Wherein I Am a Bag Slut

November 30, 2005

So Chups calls me up and asks if she can borrow my backpack. I agree, but a search of my room fails to turn it up and I have to postpone meeting her, as it was probably at my parents’ place. Went back to search, only to find that it wasn’t there (sidetrack: when I asked my mother if she’d seen my big, blue backpack she rummaged around the storage room, came out with a small baby-blue handbag and asked me if that was it). After considerable thought, I finally decided to message those of my friends who had been overseas recently to see if any of them had borrowed it.

I don’t even know who my bag’s been with. I’m such a bag-slut.

Turns out it was with Faizal since he went to Bali a couple of months back.

And it got me thinking that my bag’s been to a lot more places than I’ve been. In fact, I’ve only used it ever just that once I went to Nepal, not including the times when I’d first bought it and walked around town with newspaper stuffed inside to get that backpacker feel (in the comfort of home!). No one wants to take Alex along on holidays, but his backpack – now there’s a hot mama.

Why???!!! Why am I always the dowdy, bookish, rather boring older sister???!!! Even to my bag!!!

Before Sunset

November 29, 2005

I finally watched Before Sunset. I’d have watched it sooner if it hadn’t been positively mentioned by someone I didn’t particularly liked (though it turns out even petty stupid people can have good taste). It is possibly, following Wit, the most crappingly good movie I’ve watched ever.

It’s like… the best things about Wit and Eternal Sunshine of the Spotless Mind in a single reel, minus all the bad points, and with travel-in-Europe thrown in for good measure! (shudders in pleasure)

Do not watch Before Sunset if you haven’t watched Before Sunrise.

Do not watch either Befores if you are a (romantic) cynic and intend to talk to me about this movie.

Do not watch either movie if you are the kind of person who likes big explosions, fast cars and cannot stand movies with no special effects budget and just features two people talking all the time (ie. the kind of person who should be drowned). There are no ninjas, martial artists, people-in-strange-suits, superpowers or plastic-monsters here.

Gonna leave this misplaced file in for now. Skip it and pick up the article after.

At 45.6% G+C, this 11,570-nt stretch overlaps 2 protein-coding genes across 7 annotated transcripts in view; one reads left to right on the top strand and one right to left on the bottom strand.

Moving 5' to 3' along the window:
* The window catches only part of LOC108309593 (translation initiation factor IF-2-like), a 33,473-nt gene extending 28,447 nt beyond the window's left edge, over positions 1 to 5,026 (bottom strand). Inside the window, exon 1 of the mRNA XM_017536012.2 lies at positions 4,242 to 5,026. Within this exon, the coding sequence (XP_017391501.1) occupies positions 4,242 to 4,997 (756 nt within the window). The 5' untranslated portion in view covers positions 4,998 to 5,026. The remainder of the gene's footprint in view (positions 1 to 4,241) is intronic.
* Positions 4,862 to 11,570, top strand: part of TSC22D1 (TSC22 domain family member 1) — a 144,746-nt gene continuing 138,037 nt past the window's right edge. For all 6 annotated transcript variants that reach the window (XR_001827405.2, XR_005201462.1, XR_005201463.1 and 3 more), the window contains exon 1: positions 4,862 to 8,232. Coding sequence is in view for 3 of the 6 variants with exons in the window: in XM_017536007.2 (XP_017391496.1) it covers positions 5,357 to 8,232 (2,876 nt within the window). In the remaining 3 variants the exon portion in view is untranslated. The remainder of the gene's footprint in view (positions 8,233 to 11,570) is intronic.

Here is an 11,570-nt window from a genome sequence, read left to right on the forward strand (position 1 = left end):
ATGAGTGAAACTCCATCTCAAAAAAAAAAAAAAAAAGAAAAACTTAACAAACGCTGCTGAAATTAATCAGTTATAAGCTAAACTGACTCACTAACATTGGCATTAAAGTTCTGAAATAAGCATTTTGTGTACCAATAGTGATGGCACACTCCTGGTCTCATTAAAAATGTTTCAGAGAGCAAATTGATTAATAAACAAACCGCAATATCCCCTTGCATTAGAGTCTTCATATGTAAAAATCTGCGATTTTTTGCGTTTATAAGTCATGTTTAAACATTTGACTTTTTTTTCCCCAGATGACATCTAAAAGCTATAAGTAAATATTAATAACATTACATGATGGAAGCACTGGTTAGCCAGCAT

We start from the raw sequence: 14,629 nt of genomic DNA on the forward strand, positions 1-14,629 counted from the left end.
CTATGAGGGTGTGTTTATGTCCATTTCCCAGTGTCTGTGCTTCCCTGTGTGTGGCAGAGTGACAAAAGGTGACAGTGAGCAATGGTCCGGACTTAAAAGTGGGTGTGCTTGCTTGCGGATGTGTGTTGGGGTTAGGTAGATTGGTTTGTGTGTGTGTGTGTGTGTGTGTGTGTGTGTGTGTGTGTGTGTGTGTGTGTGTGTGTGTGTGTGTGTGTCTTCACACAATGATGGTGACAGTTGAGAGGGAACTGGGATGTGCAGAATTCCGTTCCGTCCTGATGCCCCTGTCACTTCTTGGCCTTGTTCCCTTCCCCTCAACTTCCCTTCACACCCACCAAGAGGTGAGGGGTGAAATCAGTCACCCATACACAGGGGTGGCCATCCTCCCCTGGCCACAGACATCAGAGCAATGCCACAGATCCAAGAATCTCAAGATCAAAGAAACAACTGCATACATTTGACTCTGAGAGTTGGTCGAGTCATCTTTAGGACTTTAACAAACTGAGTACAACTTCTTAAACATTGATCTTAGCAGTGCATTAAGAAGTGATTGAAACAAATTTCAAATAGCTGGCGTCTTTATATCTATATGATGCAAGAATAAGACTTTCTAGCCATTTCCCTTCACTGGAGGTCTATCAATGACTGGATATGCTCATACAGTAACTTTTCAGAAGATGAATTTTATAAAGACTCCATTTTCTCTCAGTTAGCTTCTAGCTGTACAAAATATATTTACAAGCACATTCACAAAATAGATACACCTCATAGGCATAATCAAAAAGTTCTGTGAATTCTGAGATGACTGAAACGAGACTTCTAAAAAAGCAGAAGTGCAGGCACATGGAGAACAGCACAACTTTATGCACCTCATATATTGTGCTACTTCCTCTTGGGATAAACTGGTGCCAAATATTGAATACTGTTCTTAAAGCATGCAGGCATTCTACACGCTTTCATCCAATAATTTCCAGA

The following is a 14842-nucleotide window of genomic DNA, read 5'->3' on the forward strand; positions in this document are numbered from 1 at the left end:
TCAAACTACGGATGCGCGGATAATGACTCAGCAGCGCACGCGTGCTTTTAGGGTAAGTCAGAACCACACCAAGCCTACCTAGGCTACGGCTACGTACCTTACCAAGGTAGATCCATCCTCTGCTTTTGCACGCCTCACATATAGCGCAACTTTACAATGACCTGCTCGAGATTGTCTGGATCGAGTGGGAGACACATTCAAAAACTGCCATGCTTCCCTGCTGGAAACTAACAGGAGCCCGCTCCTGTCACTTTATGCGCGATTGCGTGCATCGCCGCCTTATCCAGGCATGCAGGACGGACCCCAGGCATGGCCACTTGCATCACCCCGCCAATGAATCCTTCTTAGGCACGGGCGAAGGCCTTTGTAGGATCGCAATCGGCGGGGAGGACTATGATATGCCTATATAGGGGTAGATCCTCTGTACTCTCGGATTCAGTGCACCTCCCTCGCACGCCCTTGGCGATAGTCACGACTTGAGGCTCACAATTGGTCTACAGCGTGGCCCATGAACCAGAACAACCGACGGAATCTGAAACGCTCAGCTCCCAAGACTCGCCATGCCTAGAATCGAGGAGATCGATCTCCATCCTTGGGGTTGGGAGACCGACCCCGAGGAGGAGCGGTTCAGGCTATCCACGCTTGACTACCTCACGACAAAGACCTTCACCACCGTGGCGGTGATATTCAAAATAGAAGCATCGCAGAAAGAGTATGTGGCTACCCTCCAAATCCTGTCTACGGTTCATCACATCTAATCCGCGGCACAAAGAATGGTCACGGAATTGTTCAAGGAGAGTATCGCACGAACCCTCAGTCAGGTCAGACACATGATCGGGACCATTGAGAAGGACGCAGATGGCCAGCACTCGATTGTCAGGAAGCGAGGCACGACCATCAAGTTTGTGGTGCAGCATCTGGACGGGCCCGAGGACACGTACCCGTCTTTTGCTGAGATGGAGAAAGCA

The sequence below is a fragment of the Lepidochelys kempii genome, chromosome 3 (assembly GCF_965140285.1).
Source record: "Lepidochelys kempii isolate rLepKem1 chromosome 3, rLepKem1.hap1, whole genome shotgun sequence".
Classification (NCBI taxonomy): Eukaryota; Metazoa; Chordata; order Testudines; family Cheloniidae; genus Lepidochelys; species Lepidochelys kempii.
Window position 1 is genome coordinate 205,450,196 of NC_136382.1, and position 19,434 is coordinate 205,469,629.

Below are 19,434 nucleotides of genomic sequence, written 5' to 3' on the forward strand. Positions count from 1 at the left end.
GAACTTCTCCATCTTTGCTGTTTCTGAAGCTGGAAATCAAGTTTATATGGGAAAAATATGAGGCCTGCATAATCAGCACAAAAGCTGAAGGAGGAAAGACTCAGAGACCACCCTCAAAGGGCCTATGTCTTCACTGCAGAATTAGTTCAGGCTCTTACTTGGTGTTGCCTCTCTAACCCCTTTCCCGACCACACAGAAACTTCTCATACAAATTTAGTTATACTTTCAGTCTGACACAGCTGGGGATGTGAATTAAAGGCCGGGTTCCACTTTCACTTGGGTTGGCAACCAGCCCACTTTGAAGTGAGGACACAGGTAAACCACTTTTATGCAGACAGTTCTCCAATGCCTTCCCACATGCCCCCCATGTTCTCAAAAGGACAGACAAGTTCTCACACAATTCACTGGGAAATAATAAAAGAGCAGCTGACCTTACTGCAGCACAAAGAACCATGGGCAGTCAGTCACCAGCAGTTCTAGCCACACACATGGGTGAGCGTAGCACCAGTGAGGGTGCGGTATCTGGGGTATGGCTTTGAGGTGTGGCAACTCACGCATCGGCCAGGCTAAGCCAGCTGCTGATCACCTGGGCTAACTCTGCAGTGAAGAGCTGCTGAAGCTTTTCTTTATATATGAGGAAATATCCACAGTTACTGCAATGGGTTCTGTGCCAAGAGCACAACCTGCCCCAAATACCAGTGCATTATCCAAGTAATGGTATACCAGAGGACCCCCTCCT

It’s not so often that movies move me like this. And partly I guess it’s because I want to like it – I want to believe that something like this can happen and that it’s not impossible for magic to happen (which is so intelligently pre-empted for you in the film). It’s a romance flick, but easily one of the most intelligent movies I’ve ever watched (discounting documentaries). I think screenplays like that are what should win prizes.

I got so excited about the movie I went and checked out the message boards and there it was – a cynic who’d posted something about the conversation being too unrealistic, and that people usually say something stupid in situations like this or are mostly silent and don’t know what to say. Whilst I’d agree that it is difficult to find someone whith whom you can click with just like that, I wouldn’t say it’s impossible. And then sometimes you don’t expect it, but then it happens. I have had conversations with people that lasted for hours and hours on end, and it just kept coming.

And it was great – because you really feel like you’re connecting with someone, and that you’re not quite so alone in this world anymore, even if it’s just for a little while.

It’s shows like this, really, that make me sad that I had to watch it alone. In a way because there’s no immediate way to gratify your desire to communicate your approval for the performance (explains this post) whereas if you liked it in the cinema you could at least clap (Or in the case of Singapore, not whip out your handphone immediately after to make a call). It’s like some primal part of me is missing from my life, that I can’t communicate that there-is-something-good-here to my fellow man.

Errrm. Fanboy alert.

Okay, I’m supposed to go study philosophy now. Just that it was so wonderful.

Yeah.

I go to the supermarket to get some low-fat snacks to munch on whilst studying, like perhaps some unsalted almonds.

I return with cheddar-flavoured potato crisps, honey-glazed almonds (DOUBLE glazed! for your artery-choking pleasure!), Captain Crunch star-shaped-cereals-of-doom and, as a healthy concession, some bananas.


Nick: Creole. Not just a language-type, but not a crepe neither.

Due to my (work-induced) early-morning habits, I find myself going down to the coffee shop below my flat for breakfast most mornings.

And every morning, without fail, as I enter the coffee shop, this person stares at me. He is that person who is supposed to take your order for coffee (in my case iced-milo), but of all the coffee shops I frequent this one’s is the freakiest. For one thing, he stands a head taller than me, and is big. Big like frankenstein. I can’t include a picture of him, unfortunately, as I don’t have the guts to take one. Suffice to say he is of the variety of person whom, when thought of with regards to being born, brings to mind square pegs and round holes.

uhhh… you want ice milo?

His dull (and soulless!) glare settles upon me as soon as I approach, and only after my egg pratas arrive at my table and I have wilted considerably from suffering under his gaze does he stomp his way over to take my beverage order. I think it takes a while for the gears in his brain to start working fast enough to process the information that I am a drink-desiring person, not some torch-wielding villager.